Wednesday, October 31, 2012

On judging good books and terrible books and the writing of either

There are good books, great books, entertaining books, life changing books, enlightening books, exciting books, world exploring books, whispering books, shocking books, horrifying books, repellent books and much more. All of them a good books. They're books to be read and to learn from. And then there are terrible books in which there is nothing but emptiness behind the words.

The question is: How can you tell them apart? Followed, of course, by these questions: What is worth printing or reading? How do we choose what to print and read? Are there many left unprinted that are worth reading? Are we able to find all the books worth our time or are there some rotting away in attics or lost to mass publication, distribution and mulching?

There is much to be said on the questions that follow and usually along the lines of: we aren't printing everything that's worthwhile, we're printing and reading a lot of trash, there are there so few people calling the shots on what becomes available to read, there are tonnes of books left unprinted that are interesting to read... so on and so forth. Essays could and have been written on many of these topics, addressing the pros and cons of publishing, of writing and or reading.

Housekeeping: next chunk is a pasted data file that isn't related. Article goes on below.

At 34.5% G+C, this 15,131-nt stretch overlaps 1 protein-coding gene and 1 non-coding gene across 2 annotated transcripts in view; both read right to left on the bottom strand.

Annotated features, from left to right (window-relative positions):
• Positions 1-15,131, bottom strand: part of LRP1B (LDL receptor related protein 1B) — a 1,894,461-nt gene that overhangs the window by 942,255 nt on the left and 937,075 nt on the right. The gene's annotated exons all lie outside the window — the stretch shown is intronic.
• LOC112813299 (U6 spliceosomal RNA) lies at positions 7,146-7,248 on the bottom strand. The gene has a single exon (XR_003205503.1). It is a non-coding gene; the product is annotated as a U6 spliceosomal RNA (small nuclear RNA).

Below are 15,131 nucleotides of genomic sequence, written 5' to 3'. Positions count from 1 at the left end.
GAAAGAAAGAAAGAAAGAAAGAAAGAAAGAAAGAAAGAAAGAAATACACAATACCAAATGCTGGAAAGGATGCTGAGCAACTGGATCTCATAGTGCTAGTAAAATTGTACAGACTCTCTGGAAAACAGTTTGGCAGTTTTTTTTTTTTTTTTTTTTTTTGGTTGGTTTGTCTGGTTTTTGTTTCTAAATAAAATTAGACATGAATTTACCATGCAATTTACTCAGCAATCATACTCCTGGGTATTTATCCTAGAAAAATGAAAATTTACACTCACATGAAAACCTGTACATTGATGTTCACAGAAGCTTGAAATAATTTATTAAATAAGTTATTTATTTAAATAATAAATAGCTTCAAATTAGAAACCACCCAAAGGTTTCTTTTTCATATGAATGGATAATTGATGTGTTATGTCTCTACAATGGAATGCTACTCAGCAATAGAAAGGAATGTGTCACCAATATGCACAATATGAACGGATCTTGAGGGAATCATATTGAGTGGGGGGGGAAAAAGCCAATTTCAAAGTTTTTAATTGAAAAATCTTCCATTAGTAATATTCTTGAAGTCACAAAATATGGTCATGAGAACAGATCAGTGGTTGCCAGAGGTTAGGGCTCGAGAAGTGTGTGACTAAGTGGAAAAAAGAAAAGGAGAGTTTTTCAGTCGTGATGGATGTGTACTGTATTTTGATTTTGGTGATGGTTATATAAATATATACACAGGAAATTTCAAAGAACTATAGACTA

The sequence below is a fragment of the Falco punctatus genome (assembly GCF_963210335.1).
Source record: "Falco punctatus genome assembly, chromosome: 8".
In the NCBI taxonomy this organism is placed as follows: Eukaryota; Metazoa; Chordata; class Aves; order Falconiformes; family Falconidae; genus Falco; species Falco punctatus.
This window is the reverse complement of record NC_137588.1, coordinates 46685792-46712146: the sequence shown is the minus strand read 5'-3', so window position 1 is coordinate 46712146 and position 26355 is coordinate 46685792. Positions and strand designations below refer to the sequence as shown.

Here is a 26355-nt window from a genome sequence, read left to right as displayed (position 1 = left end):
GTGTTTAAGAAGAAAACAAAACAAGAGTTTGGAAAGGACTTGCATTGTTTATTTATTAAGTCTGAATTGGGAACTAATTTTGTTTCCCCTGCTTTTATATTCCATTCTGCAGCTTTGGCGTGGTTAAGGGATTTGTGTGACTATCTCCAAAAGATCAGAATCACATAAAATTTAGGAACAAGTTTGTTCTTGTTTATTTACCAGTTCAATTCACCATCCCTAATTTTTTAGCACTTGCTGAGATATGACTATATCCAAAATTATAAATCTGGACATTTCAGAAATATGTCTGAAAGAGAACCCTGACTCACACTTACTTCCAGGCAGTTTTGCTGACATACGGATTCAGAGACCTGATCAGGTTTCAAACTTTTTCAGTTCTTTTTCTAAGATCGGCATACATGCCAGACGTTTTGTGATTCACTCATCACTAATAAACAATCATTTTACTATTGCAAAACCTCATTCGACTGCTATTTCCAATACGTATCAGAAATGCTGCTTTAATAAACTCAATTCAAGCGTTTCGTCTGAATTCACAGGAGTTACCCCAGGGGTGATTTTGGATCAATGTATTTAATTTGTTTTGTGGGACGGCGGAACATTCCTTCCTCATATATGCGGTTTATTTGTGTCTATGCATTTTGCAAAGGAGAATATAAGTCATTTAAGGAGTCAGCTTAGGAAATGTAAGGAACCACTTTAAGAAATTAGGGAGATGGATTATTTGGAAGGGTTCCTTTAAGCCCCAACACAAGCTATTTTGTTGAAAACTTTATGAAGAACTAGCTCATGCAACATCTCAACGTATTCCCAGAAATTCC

But the question for today is: How can you tell a terrible book full of emptiness from a good book, whatever its particular genre or style or 'flavour', as it were? It is a good question to answer given that I'm currently in the book recommendation business, if not reviewing. It is also one to ponder while reading manuscripts and assessing them for an agent. And even when writing a book of my own. Certainly, just because I put pen to paper or fingers to keyboard it doesn't mean that my work isn't full of emptiness. And how do I explain that a light-hearted piece isn't light for emptiness? The question does echo through so much. It is there when I buy books, when I choose what to read next. It is there when I scan mangas, when I look at movie covers on a lonely evening. It is there when faced with a library's worth of books and I stand about wondering where to start or if I shouldn't at all because there's something better elsewhere. It is there when faced with the choices educators hand my way and I wonder why I'm reading this old thing over again and not something else. It is even there when I grasp onto a book so I can walk down the street without thinking I've forgotten my mind or when I put the current selection close on the bedside table so I can sleep well at night. The question bears thought, I believe, as I have often been called upon to justify my thoughts, actions, choices, habits, attachments, writing style, imaginary worlds, genre choices, intellectual pursuits and judgments.